Important that Optimum Coal issue is resolved – Glencore

 

It was important that the Optimum Coal issue was resolved well so that the coal mining company could become operational once more, Glencore CEO Ivan Glasenberg said on Wednesday.
Responding to media questions after the mining and marketing company’s presentation of half-year (H1) results, Glasenberg said that Optimum’s business rescue practitioners working with Eskom needed to find a solution at Optimum.
The State electricity utility is claiming R2-billion in coal specification penalties from Optimum, whose directors have expressed the view that there is a reasonable prospect of rescuing Optimum if the supply agreement with Eskom can be renegotiated.
“It’s very important that this gets resolved well,” the head of the London-, Hong Kong- and Johannesburg-listed company said, adding that Eskom had made it categorically clear that it did not want to build coal mines itself, which meant that investment in South African coal mining needed to be encouraged.
While the diversified Glencore reported a 29% fall in H1 earnings to $4.6-billion on weaker commodity prices, its mining margin remained at a healthy 24%, compared with 30% in the corresponding period last year, and its energy margin at 28%, compared with a prior 29%.
The company proved that it can reduce debt and manage working capital. “It doesn’t rule us, we rule it,” Glasenberg commented.
Mining analysts comments took into account the tough current state of the commodities market. “Not a bad set of results in light of market conditions with numbers reasonably close to consensus,” Investec Securities said in a note.
“Glencore interim results have come in largely in line with recently downgraded consensus,” said Liberum Capital.
“While earnings were slightly below our estimate, the market is likely to focus on the impressive free cash flow generation over the period, leading to net debt reduction, which should alleviate some of the concerns related to its balance sheet,” BMO Research commented.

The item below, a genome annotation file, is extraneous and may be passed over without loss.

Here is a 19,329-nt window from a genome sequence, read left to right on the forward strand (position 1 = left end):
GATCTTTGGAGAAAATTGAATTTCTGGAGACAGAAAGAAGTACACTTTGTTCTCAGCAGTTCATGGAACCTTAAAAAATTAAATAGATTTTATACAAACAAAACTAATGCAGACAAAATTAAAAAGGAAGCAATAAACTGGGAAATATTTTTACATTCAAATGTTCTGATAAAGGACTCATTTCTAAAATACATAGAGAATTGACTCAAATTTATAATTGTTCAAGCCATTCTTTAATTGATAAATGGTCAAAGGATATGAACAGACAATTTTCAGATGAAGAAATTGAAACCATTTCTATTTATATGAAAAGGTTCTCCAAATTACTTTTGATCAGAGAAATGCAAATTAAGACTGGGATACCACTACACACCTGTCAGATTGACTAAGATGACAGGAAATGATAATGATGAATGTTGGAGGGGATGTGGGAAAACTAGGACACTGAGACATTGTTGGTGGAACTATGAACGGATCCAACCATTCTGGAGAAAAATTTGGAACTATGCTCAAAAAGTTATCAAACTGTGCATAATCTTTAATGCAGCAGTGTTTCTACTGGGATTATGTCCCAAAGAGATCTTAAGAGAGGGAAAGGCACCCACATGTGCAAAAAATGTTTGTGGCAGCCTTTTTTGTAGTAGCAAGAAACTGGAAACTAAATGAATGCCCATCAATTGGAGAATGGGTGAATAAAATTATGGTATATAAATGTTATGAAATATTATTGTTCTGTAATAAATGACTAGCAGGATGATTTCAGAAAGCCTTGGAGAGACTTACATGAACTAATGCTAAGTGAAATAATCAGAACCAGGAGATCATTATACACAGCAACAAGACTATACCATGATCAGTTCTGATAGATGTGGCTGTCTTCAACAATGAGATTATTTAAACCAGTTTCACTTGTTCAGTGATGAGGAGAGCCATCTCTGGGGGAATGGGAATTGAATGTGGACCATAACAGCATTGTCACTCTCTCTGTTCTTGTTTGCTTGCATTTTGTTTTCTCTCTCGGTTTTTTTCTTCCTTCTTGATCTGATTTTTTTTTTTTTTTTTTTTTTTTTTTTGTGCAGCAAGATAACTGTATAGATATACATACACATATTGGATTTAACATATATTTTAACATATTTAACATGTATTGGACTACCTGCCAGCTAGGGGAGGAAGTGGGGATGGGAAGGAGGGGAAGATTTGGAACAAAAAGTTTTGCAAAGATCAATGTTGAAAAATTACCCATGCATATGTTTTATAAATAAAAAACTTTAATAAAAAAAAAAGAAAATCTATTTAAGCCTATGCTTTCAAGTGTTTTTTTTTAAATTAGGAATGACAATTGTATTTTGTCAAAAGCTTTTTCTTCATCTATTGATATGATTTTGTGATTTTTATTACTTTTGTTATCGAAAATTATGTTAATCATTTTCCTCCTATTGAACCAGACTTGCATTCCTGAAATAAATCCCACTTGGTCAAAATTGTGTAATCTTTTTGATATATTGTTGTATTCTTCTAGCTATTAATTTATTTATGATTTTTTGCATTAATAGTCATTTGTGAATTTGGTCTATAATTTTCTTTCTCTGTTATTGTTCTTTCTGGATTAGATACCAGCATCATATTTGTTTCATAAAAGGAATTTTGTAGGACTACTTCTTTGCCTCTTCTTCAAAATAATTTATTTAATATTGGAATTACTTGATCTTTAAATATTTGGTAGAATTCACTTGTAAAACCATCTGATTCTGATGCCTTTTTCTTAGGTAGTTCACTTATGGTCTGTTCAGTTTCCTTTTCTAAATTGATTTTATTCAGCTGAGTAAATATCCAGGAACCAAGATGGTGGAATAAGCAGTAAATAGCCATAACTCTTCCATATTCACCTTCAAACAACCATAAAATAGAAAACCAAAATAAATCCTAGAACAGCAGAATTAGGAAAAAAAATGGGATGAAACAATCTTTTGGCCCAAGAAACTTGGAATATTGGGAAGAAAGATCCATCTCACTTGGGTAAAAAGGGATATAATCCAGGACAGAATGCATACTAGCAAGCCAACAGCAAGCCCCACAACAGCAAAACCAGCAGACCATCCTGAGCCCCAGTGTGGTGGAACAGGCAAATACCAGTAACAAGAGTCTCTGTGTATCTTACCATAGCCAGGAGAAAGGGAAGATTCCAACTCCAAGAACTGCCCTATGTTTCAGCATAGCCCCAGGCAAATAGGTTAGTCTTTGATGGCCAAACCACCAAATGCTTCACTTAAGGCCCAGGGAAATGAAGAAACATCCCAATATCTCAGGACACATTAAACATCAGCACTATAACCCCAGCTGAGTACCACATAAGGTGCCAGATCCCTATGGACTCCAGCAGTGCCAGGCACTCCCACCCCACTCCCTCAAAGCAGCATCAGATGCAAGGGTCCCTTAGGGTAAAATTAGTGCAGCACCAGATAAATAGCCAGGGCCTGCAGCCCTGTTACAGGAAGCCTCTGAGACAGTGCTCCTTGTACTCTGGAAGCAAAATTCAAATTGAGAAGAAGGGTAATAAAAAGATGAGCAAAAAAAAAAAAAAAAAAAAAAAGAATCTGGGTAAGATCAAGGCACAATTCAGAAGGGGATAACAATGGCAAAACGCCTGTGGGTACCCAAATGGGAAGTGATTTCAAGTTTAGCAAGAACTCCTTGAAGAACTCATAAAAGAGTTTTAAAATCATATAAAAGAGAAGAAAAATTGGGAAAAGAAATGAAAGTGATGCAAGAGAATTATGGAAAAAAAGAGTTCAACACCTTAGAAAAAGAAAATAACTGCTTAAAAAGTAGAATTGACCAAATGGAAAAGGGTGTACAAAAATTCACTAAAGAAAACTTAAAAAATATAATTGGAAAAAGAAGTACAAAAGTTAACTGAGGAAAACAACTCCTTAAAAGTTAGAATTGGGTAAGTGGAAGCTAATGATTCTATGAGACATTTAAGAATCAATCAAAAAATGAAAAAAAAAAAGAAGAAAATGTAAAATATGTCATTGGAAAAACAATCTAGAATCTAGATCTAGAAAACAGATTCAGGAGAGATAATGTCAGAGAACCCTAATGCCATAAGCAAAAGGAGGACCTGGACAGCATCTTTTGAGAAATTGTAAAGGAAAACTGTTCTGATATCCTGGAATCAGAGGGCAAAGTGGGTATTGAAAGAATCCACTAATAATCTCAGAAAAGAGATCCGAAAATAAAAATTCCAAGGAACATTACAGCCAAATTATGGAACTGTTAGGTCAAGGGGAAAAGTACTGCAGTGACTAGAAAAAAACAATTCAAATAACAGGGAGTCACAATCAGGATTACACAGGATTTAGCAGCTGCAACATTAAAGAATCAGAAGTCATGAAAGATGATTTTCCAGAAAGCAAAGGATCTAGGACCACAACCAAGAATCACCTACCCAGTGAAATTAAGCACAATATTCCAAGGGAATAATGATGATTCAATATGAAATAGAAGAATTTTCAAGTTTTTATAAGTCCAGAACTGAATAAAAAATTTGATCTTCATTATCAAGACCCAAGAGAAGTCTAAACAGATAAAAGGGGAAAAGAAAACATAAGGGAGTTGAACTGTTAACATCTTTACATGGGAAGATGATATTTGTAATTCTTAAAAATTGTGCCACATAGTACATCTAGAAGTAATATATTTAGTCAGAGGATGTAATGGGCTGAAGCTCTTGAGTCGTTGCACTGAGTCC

Glencore did not have to increase debt to pay for its latest interim dividend, which was kept at $0.6 a share and paid from cash flow. The marketing earnings before interest, taxes, depreciation and amortisation (Ebitda) were down 27% at $1.2-billion and industrial Ebitda down 29% at $3.4-billion. Better H2 contributions from metals and agriculture are expected to underpin full-year results.
While copper production from the company’s African operations grew in the period, overall copper production was down 3% to 730 900 t reflecting anticipated grade changes at Alumbrera and Antamina and planned maintenance activities at Collahuasi. Zinc production rose 12% to 730 300 t, on expansion project ramp-up in Australia. Coal production fell 4% to 68.7-million tonnes on a market-driven decision to cut production.
The sharp decline in oil prices led to capital expenditure (capex), production and operational drilling rig reduction in Chad, resulting in a $792-million impairment. Net debt decreased by $982-million to $29.6-billion on 21% lower net capex and a working capital release of $3.2-billion.
The balance sheet had $10.5-billion of committed available liquidity at June 30. The target industrial capex ceiling for full-year 2015 is now $6-billion, down from up to $6.8-billion previously communicated, but capex of no more than $5-billion is expected. The company has taken a range of actions to preserve its BBB credit rating and to enable it to continue to pay dividends. Glencore’s share price fell by 7.59% to R32.62 a share on the JSE at the close of business on Wednesday.
– (miningweekly.com)

 
 
 

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